• Immunotherapy: Over the last decade, many researchers shifted their focus from targeting cancer cells to leveraging the immune system to eradicate tumors. Checkpoint inhibitors, which are designed to activate immune cells, were practice changing for TNBC when combined with chemotherapy. The first FDA approval for immunotherapy in metastatic TNBC arrived in 2019, and subsequent approvals continue to expand options for metastatic patients—depending on the presence of an important immune marker called PD-L1 in their tumors—and early-stage patients. At this point, these drugs are effective only in a subset of patients and can burden them with life-long complications, including autoimmune disorders. However, they do have incredible promise and there is still much more to learn.
  • Antibody-drug conjugates (ADCs): A major challenge in cancer therapy is the fact that lifesaving drugs can impact healthy cells. Game-changing antibody-drug conjugates (ADCs) aim to address this by delivering drugs directly to tumors through cancer-cell specific antibodies. ADCs are engineered to contain a target-specific antibody linked to a toxic drug payload. Once the antibody recognizes and binds to its target, the payload is released. This technology was used to create an ADC called sacituzumab govitecan (Trodelvy®) that was approved for metastatic TNBC in 2020. This ADC contains an antibody that attaches to Trop2, a protein present on many breast cancer cells.

BCRF investigators have been integral to many of these advancements and their engagement in clinical trials now—and, no doubt, in the future—will keep propelling TNBC research forward.

The immunotherapy field continues to expand as researchers test novel combination therapies and seek new biomarkers to help predict patient benefit.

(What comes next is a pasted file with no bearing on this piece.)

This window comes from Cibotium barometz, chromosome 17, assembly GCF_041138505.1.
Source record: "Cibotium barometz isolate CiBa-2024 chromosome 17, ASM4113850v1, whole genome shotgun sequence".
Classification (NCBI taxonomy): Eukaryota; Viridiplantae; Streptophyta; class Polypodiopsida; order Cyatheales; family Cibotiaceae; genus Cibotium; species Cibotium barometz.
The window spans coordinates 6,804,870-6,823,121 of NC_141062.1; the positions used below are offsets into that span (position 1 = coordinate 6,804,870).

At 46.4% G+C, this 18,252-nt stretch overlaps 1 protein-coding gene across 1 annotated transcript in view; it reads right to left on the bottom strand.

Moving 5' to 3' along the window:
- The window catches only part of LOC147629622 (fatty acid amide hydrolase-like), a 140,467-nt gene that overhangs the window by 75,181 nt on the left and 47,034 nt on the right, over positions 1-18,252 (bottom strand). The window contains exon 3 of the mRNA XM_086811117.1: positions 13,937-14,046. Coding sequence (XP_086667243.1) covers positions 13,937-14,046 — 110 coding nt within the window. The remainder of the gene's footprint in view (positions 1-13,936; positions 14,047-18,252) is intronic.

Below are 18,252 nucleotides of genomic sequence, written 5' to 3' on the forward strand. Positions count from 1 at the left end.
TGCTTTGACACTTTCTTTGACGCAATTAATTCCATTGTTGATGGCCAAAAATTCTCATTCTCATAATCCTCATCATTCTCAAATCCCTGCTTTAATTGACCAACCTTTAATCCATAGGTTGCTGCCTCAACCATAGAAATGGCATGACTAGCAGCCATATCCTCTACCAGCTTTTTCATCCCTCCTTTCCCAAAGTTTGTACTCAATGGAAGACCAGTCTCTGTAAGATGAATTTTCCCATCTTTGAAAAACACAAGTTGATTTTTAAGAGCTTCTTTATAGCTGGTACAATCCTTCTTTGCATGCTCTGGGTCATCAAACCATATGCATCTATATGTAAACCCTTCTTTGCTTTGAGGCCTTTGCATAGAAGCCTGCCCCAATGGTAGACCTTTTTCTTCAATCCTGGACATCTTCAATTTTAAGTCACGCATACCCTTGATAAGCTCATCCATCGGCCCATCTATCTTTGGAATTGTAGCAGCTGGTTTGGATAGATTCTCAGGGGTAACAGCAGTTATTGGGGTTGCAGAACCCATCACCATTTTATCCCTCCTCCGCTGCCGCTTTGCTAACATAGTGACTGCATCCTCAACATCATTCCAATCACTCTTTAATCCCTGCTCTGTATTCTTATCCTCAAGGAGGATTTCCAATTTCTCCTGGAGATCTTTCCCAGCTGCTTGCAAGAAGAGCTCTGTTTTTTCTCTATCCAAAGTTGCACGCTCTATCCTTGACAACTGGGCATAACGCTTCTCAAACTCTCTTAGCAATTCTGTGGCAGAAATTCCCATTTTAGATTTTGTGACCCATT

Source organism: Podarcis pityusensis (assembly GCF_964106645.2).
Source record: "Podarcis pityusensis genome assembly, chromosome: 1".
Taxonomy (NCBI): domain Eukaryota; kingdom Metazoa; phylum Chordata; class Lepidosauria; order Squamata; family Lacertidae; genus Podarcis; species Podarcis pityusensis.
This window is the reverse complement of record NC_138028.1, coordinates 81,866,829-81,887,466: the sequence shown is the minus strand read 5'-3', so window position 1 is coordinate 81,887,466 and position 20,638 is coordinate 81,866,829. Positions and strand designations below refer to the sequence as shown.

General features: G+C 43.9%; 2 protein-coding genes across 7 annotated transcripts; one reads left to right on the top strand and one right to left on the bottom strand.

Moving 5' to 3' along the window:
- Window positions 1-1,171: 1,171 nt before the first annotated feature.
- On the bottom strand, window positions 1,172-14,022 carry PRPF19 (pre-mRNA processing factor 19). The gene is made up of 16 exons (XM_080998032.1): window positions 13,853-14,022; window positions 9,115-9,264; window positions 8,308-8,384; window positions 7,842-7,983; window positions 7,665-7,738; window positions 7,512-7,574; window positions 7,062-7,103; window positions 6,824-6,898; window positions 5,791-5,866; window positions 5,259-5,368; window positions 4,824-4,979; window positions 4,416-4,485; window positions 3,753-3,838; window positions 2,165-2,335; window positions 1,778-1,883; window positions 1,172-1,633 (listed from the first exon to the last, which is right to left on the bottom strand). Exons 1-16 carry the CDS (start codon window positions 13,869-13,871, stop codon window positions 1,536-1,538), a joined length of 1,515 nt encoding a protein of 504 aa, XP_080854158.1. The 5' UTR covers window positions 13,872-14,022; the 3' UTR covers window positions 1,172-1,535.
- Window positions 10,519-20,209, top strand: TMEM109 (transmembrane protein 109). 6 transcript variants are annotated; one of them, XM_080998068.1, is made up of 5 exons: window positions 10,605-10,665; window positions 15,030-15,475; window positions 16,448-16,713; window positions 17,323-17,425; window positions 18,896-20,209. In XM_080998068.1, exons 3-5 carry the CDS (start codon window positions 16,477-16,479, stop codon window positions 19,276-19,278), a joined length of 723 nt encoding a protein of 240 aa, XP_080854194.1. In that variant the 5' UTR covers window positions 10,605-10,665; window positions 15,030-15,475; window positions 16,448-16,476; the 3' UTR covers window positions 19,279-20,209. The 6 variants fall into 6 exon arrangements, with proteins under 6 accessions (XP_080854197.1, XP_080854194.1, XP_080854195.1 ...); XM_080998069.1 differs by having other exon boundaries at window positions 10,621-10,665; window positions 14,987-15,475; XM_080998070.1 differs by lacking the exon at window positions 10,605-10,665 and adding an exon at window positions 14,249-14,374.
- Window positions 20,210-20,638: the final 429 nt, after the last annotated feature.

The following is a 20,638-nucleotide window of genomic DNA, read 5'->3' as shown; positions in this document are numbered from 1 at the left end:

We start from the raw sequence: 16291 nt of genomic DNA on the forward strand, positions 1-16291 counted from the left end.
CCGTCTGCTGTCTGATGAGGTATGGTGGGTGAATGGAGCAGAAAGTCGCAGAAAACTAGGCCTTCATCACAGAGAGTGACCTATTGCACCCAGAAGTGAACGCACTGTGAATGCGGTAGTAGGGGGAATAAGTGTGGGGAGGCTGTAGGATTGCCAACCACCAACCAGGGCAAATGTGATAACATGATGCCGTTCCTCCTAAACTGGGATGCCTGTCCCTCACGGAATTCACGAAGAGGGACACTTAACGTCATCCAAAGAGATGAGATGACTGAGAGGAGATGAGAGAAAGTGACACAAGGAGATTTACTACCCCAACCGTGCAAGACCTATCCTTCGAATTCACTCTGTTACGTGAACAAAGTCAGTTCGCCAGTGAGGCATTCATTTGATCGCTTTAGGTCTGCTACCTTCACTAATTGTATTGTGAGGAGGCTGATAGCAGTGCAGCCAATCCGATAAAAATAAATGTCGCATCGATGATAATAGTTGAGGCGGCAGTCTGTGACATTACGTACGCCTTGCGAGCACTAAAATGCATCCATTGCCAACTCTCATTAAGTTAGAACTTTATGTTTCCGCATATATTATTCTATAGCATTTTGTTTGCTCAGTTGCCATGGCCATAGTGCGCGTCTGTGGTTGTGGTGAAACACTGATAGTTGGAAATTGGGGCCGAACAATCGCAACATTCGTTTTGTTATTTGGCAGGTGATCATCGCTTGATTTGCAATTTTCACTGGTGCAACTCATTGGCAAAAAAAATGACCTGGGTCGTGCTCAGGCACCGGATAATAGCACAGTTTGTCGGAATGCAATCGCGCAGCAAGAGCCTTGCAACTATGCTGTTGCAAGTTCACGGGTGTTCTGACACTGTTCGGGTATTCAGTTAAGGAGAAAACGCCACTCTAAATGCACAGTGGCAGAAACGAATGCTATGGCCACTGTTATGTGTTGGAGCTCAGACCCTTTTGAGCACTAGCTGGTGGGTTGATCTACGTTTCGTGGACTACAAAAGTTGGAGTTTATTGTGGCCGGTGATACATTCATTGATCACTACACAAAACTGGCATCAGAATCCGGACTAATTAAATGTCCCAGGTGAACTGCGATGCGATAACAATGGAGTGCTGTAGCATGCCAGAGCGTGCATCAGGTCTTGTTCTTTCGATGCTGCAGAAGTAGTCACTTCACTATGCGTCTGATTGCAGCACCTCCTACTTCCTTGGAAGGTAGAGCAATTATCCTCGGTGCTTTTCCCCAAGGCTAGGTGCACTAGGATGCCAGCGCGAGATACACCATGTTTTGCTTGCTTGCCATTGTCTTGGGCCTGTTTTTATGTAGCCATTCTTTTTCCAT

In 2022, the scientific community eagerly anticipated results from DESTINY-Breast04 which tested the ADC trastuzumab-durextecan (T-DXd/Enhertu®) in HER2-low breast cancer. The trial results were practice changing, demonstrating that an additional 55 percent of patients with breast cancer could benefit from T-DXd, including some TNBCs that actually express low HER2 levels. Other ADCs are moving into clinical trials. For example, BCRF investigator Dr. Ian Krop and his colleagues are testing the ADC datopotamab deruxtecan in patients with previously untreated, locally recurrent, inoperable, or metastatic TNBC who are not candidates for anti-PDL1 therapy. Thus far, this ADC shows great promise in these patients.

And the hunt for additional targeted therapies continues. Most recently, results from the pivotal CAPItello-290 trial led the FDA to approve capivasertib (Truqap®), the first-in-class AKT inhibitor for treating hormone receptor–positive/HER2-negative breast cancer. Further testing will be needed to assess its efficacy in TNBC.

Researchers also hope to expand the use of PARP inhibitors to patients who lack inherited BRCA mutations but have tumors that are similarly susceptible to DNA damage. And BCRF’s own Drug Research Collaborative is supporting a clinical study exploring the role of the androgen receptor—a compelling but unproven target in TNBC.

About 25 percent of BCRF’s portfolio touches on TNBC, and we’re supporting studies exploring immunology, metastasis, new drug combinations, and other pressing challenges. We will keep working to unpack this complex disease.

There is still so much more to learn, but as BCRF investigator Dr. Lisa Carey has said: “I think we’ve turned the corner, and that’s why I have some excitement about where things are going.”